Thursday, March 1, 2012

So, why Europe suddenly took to sea in the late 15th Century?

After remaining in slumber for thousands of years, Europe suddenly woke up in late 15th century to explore the world.  Christopher Columbus set sail towards West in the hope of finding a route to Asia in 1492.  Vasco Da Gama went around Cape of Good Hope (Africa) to reach India in 1498.  Within few centuries, most of the world was discovered, including a major land portion Americas (28% of world’s land mass) hitherto unknown to the civilized world.  Magellan’s expedition circumnavigated the world in 1522.  Captain Cook discovered most of Pacific including Australia in 1770.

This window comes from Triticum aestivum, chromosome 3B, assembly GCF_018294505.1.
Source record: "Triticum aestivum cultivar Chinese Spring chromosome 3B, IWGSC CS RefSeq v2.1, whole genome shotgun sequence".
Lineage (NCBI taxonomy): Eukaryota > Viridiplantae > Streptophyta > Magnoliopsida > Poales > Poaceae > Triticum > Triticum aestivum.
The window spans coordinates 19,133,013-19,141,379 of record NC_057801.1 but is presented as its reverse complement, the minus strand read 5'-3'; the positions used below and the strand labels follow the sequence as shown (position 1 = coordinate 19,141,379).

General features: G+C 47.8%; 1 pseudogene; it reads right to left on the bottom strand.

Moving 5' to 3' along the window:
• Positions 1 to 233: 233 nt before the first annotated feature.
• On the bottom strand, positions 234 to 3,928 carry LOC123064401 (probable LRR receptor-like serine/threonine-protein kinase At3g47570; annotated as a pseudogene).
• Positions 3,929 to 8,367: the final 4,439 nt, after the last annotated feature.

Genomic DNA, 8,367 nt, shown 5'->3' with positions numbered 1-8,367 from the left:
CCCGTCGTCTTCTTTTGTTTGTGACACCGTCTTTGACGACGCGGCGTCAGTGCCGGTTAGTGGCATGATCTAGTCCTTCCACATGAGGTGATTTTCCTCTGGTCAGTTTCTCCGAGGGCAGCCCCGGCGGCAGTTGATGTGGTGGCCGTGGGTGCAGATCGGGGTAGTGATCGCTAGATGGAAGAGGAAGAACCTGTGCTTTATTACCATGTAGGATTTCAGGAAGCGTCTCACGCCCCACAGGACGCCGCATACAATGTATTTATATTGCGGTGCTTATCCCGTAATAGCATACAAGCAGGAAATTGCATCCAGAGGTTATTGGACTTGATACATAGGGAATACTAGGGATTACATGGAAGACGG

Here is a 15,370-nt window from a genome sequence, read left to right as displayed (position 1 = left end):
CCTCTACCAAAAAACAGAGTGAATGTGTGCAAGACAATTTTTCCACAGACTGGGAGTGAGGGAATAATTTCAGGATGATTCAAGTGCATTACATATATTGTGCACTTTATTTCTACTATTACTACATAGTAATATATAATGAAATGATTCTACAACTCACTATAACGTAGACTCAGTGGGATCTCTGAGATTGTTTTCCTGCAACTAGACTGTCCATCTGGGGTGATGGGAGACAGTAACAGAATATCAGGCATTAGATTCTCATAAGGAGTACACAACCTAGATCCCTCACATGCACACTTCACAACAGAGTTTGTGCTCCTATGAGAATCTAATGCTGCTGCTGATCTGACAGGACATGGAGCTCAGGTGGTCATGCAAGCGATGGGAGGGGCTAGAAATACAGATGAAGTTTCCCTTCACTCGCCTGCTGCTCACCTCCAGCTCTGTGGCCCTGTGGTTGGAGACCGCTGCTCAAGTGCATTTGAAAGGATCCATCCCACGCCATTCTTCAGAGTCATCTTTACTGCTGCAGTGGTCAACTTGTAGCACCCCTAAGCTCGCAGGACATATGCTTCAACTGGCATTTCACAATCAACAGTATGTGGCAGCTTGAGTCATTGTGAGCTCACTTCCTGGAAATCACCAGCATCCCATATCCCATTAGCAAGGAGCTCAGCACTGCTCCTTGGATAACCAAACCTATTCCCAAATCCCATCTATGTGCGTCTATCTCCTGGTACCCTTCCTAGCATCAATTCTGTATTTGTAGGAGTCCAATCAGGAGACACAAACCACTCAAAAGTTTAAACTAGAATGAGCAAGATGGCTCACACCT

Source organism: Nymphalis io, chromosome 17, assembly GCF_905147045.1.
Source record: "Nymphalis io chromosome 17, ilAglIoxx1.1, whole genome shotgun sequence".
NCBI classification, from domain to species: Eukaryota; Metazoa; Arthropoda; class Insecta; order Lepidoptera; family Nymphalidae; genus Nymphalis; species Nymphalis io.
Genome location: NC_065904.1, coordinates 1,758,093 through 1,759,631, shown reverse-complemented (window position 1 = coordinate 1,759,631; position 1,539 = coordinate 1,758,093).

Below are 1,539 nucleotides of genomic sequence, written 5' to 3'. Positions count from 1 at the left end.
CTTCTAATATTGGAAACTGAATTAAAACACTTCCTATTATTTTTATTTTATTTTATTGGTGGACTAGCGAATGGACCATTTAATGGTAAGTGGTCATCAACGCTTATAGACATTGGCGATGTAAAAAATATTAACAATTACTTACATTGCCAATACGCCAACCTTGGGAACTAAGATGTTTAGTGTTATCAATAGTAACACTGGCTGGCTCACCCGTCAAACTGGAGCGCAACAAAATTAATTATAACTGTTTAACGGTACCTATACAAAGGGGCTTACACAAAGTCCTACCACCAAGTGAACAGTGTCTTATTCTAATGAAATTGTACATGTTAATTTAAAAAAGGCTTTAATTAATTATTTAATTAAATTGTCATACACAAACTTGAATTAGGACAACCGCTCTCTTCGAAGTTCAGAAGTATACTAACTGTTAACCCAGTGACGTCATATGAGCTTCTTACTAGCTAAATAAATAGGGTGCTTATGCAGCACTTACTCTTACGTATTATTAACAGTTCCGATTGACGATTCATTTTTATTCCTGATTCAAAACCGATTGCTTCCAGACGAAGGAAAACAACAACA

Prior to these explorations, Atlantic sea was unknown and unchartered (except some voyages taken up by Vikings in distant past).  The sea was feared and nobody dared to venture.  It was believed that many monsters reigned in these deep waters.  Also, there was need for taking up such a venture.

Europe was heavily dependent on spices from India and East Indies, for preserving their meat and for bettering its taste.  The route for spices was by land through Constantinople.  In 1453, Ottomans conquered Constantinople, disturbing the trade routes.  This and few other events caused Europeans to venture out and seek sea routes to India.    Thus the taste for spices might have triggered the discovery of Americas and colonization of India.

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